Every week seems to be dedicated to some cause, and this is National EMS Week. I don’t know what Emergency Medical Services are like in your community, but let me tell you something about ours. The majority of our city Fire Department personnel are fully trained and certified paramedics, and the balance are all EMTs. The city ambulances also serve the rest of the county when advanced life support is needed. The rest of our rural county of 1,299 square miles is served by a patchwork of volunteer fire departments, each with a number of volunteer EMTs who work hard to keep up their training. My guess is that 80% of our calls are medical. Part of that is due to the aging population, part is due to the danger inherent in various work environments, and part is due to stupidity (as in the day I fell off a ladder and broke every bone in my right ankle). We are half way through May and we are up to around 2,000 medical calls so far this year in a huge area containing no more than 55,000 persons.
I know more than a few people who have not called 911 when they should because they figured they could get their loved one to the hospital faster than having to wait for the ambulance. Our average response time within the city runs between three and five minutes, and when the rig pulls up the hospital has arrived. Assessment, stabilization and treatment start immediately. Now and then I’ve comforted hysterical family members wondering why the ambulance is just sitting there and not tearing off to the hospital, lights, siren and all. The answer is that their loved one is already being treated and everything is under control. Over this last weekend, along with the ordinary calls, there were overturned, hypothermic rafters plucked out of a freezing mountain stream, a hang glider retrieved from the canyon where he crashed head first, a young horse rider stabilized after being thrown onto her head and neck, and a couple of severe heart attack victims who were dead on Saturday but alive today. As I write, my guys are being called out to a patient on blood thinners who has begun to hemorrhage. Medic 2 is on the way, and she will be OK.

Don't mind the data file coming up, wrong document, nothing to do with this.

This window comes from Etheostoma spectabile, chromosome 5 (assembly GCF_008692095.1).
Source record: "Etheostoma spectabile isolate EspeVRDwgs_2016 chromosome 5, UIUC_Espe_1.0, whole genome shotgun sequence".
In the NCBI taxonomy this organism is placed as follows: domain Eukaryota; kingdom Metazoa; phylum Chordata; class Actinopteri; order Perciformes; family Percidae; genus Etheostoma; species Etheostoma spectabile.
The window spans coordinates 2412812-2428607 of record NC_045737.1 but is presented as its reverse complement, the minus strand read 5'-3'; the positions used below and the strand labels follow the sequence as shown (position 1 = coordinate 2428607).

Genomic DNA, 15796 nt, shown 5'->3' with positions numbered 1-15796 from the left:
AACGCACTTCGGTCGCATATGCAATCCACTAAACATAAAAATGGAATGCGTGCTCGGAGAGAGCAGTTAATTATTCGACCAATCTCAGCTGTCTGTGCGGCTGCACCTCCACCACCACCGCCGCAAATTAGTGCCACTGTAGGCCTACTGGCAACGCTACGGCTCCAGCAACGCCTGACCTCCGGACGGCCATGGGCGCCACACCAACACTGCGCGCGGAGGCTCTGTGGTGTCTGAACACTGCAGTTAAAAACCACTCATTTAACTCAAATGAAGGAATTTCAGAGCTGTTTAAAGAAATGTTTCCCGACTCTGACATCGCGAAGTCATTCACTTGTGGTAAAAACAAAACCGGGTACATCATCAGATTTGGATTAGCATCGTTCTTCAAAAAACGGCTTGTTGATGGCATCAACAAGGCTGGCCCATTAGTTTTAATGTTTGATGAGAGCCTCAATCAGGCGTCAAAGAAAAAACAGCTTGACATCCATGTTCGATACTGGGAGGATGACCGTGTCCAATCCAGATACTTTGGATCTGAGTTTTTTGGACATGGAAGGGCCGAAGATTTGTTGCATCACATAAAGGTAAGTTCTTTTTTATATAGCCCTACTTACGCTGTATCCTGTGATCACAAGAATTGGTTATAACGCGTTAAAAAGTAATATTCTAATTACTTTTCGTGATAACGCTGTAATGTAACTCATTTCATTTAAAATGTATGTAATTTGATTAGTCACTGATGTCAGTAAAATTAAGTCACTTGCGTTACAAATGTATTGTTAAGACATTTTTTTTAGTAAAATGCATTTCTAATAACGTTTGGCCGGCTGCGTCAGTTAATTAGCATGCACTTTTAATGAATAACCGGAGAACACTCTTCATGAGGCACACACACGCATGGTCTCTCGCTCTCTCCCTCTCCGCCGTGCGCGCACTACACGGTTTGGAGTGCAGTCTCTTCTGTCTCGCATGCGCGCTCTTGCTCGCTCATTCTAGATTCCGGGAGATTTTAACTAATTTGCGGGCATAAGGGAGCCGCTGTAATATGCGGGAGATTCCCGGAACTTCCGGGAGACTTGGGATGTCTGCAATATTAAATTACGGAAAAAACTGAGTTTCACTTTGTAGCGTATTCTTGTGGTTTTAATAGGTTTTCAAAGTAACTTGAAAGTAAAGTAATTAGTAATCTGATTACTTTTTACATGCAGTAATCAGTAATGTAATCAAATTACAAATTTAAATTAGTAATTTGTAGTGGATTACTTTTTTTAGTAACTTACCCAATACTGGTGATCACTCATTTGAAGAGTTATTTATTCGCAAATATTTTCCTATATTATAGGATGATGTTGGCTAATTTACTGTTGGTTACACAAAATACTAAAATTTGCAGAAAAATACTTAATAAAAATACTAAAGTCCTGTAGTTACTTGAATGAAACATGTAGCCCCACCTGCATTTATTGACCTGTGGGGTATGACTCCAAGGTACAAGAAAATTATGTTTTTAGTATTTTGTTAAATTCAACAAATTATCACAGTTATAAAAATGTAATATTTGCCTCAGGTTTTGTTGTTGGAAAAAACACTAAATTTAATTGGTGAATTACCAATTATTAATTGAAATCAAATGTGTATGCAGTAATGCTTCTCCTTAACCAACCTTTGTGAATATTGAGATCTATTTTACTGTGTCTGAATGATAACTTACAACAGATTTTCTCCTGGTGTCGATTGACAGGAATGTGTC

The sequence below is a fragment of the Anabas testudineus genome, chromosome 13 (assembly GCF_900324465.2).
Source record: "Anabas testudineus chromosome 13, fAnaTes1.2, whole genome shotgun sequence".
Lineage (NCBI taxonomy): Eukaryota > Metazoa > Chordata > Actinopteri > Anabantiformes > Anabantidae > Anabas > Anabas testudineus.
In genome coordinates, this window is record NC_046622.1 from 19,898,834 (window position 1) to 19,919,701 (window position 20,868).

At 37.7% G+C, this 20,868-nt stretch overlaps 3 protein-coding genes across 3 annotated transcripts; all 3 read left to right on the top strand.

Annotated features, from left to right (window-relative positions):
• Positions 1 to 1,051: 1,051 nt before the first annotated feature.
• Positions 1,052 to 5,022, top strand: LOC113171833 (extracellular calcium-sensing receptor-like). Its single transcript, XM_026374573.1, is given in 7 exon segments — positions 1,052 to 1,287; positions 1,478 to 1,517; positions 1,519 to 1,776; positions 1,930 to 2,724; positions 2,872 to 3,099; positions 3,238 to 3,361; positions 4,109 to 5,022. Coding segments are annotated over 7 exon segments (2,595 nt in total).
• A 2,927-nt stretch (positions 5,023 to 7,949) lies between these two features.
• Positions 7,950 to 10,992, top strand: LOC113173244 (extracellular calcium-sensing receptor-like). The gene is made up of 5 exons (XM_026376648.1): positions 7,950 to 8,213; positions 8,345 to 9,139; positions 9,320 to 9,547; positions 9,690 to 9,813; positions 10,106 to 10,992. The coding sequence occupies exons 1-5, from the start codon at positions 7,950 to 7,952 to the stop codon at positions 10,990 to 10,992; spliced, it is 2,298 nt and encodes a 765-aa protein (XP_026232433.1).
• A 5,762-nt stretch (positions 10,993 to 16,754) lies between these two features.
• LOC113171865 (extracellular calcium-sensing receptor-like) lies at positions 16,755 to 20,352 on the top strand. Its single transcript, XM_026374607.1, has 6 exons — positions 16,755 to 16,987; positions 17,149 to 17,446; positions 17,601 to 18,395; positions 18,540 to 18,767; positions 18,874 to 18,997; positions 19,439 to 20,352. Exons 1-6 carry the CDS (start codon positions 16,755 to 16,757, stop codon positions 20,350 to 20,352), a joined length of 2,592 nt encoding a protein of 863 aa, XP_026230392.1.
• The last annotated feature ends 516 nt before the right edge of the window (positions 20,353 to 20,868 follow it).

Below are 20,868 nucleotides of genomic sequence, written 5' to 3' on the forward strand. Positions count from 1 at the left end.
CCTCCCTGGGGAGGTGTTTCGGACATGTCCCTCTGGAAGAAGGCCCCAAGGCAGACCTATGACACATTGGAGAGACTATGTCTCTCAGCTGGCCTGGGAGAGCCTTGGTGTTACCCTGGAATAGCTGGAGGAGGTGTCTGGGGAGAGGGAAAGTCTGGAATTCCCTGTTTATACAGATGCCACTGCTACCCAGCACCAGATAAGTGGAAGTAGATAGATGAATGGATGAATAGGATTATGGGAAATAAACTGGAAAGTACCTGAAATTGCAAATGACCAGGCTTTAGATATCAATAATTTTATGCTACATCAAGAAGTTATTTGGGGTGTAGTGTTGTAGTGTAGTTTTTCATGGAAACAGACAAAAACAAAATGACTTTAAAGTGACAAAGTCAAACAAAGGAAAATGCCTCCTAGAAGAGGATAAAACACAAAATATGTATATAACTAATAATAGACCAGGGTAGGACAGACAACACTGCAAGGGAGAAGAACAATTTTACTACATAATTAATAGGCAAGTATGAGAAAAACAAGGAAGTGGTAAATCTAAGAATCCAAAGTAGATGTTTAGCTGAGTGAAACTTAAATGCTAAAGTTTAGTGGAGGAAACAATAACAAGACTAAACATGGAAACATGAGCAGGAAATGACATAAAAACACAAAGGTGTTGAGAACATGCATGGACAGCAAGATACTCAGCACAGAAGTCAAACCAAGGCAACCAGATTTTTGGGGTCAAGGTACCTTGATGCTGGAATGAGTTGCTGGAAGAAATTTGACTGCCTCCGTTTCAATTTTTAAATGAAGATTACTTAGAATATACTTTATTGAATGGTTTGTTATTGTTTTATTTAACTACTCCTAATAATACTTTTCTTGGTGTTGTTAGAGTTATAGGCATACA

That’s a part of what happens in my small country town. What goes on in yours? You might want to take a moment to offer a sign of thanks to your local EMS providers, and remember to keep them in your prayers.
CP, Chaplain, Walla Walla Fire Dept.